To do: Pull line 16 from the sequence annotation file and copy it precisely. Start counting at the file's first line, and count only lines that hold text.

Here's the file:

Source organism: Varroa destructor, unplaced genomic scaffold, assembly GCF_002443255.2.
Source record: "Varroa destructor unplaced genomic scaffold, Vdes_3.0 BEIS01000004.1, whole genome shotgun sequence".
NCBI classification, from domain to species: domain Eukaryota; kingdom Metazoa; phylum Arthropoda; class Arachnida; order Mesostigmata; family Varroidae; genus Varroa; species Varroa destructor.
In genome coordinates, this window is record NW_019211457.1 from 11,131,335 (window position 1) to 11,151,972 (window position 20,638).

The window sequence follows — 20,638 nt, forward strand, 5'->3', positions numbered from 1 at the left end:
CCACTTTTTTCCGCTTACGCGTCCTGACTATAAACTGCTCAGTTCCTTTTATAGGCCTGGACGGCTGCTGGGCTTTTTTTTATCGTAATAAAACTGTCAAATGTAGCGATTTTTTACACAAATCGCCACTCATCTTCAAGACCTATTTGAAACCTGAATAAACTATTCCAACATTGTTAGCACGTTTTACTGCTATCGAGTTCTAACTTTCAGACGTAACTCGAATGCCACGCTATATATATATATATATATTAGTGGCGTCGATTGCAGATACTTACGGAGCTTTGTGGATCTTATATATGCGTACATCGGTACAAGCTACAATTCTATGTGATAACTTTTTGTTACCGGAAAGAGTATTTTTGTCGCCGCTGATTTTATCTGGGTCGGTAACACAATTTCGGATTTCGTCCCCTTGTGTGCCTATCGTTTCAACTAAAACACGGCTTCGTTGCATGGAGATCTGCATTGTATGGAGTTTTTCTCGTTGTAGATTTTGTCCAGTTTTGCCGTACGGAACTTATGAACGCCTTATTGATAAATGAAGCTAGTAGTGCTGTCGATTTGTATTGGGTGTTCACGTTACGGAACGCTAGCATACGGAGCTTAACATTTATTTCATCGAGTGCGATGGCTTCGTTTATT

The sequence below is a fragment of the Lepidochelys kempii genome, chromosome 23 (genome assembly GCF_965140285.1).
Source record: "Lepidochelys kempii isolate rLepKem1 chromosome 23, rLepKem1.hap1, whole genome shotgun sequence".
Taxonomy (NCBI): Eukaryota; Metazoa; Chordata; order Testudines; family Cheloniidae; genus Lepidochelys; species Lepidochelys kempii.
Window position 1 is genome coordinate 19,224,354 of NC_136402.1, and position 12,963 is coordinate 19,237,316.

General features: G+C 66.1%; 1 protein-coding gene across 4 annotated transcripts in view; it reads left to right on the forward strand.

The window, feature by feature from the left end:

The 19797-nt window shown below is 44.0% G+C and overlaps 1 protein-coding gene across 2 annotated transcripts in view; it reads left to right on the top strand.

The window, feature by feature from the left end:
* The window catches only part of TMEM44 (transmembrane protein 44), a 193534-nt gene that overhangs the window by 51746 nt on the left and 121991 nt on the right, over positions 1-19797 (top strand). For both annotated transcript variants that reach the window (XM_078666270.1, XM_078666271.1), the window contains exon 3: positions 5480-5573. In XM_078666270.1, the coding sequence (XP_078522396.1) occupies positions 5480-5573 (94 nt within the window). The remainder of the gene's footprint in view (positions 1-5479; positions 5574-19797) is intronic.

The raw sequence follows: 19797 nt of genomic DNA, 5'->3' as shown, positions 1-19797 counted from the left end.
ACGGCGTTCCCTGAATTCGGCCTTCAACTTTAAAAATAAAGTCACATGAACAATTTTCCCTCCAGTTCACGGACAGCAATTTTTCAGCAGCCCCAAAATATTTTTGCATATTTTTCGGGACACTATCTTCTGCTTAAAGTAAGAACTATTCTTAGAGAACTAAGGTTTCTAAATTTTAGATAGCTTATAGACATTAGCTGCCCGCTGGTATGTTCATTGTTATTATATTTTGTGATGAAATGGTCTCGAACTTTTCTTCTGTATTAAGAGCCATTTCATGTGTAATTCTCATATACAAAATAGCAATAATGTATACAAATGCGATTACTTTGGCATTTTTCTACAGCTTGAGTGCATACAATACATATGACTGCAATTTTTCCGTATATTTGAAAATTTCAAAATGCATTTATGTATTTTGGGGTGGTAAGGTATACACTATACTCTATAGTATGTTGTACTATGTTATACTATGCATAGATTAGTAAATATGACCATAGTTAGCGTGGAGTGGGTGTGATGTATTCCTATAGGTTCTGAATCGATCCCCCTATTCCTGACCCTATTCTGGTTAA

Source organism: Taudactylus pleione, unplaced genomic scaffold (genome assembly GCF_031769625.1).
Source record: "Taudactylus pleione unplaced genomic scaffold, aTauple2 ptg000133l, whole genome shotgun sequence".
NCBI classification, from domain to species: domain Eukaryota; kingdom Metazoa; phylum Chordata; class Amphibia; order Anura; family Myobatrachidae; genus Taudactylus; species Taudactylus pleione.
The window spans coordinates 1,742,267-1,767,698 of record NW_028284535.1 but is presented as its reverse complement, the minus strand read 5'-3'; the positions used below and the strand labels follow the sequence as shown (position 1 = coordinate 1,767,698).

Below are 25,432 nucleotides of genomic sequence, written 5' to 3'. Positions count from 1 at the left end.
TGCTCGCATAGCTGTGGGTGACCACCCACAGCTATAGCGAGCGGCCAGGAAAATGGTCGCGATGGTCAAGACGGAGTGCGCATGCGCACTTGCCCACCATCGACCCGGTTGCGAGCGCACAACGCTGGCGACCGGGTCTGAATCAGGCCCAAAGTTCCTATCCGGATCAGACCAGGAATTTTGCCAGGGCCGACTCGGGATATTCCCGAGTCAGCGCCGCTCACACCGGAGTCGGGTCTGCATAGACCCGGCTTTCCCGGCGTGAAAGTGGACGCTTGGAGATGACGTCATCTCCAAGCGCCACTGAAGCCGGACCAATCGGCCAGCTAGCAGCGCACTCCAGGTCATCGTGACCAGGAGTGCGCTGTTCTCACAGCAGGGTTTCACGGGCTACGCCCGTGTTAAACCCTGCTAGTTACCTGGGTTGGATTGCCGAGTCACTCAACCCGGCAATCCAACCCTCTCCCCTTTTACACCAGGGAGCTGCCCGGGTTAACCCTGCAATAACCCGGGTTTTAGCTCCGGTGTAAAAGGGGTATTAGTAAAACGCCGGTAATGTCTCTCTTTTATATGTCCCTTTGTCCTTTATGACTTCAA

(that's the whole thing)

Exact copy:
The raw sequence follows: 19797 nt of genomic DNA, 5'->3' as shown, positions 1-19797 counted from the left end.